Tuesday, May 21, 2013
Monday, May 20, 2013
We were dressed all wrong in our best blue jeans and Sunday tops—two people clothed in love amidst crisp dinner jackets and sequined gowns that glittered in the dim light of the theater. I slunk down in my seat next to a younger woman in a blue pin-striped dress—we did not come to be seen, only to see.
But as I sunk into my seat she looked up. She saw me. And she smiled.
Just then, a little girl—maybe seven or eight—sat down in the seat on the other side of her, followed by two or three generations of women. The woman in the blue pin-stripes exclaimed over the girl’s pink-ribboned dress.
“Oh, you look so beautiful,” she said. And to the girl’s mother: “Has she seen the show before?”
“No,” the other woman smiled. “This is her first time.”
The woman next to me leaned down closer to the little girl.
“Oh, you are going to love it! This is the very first musical I saw when I was little and you know what? It’s still my favorite.”
The conversation quieted as the lights dimmed and I leaned into my husband as song soared. Soon we were caught up in story—lifted with each lilting note of music. When time for intermission came, my husband made a beeline for the restroom, but I stayed put under the twinkling lights. When I stood to stretch my legs, the woman in blue pin-stripes caught my eye.
“I can’t believe it’s only nine-thirty,” she said, smiling. “It feels like midnight!”
I smiled back and sat back down beside her.
“I know, I know. They say this is a sign of my rapidly advancing age—the way the night comes so quickly.”
She dimpled again.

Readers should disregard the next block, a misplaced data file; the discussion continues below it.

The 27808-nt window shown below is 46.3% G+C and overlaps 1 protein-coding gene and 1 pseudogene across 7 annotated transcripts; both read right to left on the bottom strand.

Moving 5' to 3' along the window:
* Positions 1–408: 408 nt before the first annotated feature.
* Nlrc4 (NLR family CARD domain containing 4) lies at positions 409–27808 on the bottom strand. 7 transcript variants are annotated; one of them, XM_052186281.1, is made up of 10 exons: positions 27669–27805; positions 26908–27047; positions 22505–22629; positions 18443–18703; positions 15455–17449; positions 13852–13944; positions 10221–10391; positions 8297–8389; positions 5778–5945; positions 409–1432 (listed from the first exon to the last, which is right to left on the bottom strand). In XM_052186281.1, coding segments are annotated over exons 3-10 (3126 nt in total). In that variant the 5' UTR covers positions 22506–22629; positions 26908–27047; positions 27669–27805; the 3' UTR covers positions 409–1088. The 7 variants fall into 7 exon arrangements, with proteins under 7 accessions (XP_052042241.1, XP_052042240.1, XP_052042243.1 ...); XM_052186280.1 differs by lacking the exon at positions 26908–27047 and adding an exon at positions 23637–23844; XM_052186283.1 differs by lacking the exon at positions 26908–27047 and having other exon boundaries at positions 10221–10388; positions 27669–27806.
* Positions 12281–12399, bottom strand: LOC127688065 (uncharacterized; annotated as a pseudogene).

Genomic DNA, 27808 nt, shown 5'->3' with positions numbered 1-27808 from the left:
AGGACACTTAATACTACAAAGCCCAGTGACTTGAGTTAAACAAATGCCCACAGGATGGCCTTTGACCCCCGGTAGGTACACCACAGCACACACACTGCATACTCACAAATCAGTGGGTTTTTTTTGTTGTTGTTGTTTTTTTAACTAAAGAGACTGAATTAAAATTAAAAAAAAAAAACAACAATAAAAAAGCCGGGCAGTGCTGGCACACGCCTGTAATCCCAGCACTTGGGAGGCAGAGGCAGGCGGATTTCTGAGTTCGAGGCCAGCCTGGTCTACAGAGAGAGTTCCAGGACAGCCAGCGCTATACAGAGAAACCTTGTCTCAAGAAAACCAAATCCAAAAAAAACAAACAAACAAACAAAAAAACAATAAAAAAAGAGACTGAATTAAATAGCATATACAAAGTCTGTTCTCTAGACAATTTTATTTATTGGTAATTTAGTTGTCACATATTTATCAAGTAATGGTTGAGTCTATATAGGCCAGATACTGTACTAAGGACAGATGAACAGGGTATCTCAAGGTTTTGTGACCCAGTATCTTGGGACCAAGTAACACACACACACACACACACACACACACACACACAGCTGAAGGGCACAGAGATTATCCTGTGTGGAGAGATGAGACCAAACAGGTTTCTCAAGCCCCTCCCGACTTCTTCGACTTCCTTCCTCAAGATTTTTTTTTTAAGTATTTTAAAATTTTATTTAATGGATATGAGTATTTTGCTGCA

“No, not at all! They don’t know what they’re talking about.”
“I think you’re right. There’s just something about the dimming of the lights and good story that just relaxes the soul.”
“A good story,” she mused. “Only Victor Hugo.”
“I heard you tell that little girl that this was the first musical you ever saw…that it’s still your favorite.”
“This is my Mother’s Day present to myself,” she said. “I’m a single mom. So on Mother’s Day I didn’t get to do anything special. So when I heard Les Mis was in town, I thought, I’m going! My favorite dress,” she gestured to the pin-stripes. “And my favorite musical. It doesn’t get much better.”
I told her that we were celebrating our twentieth wedding anniversary, that Jeff wasn’t wild about coming but I was—and he wanted to be together. We talked about the different versions of the show we had seen. Jeff returned and she leaned across me to touch his arm.
“You are a good husband,” she said. Then she settled back into her seat. “My favorite song is next.”
“What’s your favorite?” I asked.
She looked at me as if I should already know the answer.
“On My Own,” she whispered. And the lights dimmed again for the second act.
The rest of the show went quickly and I was aware of the joy sitting next to me. Before we left the theater I squeezed her hand.
“Enjoy the rest of your night out,” I said.
“I will,” she replied. “And happy anniversary.”
I’m still thinking about how a song can name us; how art makes us feel not so alone in this world. How an open eye for beauty can open the hearts around you.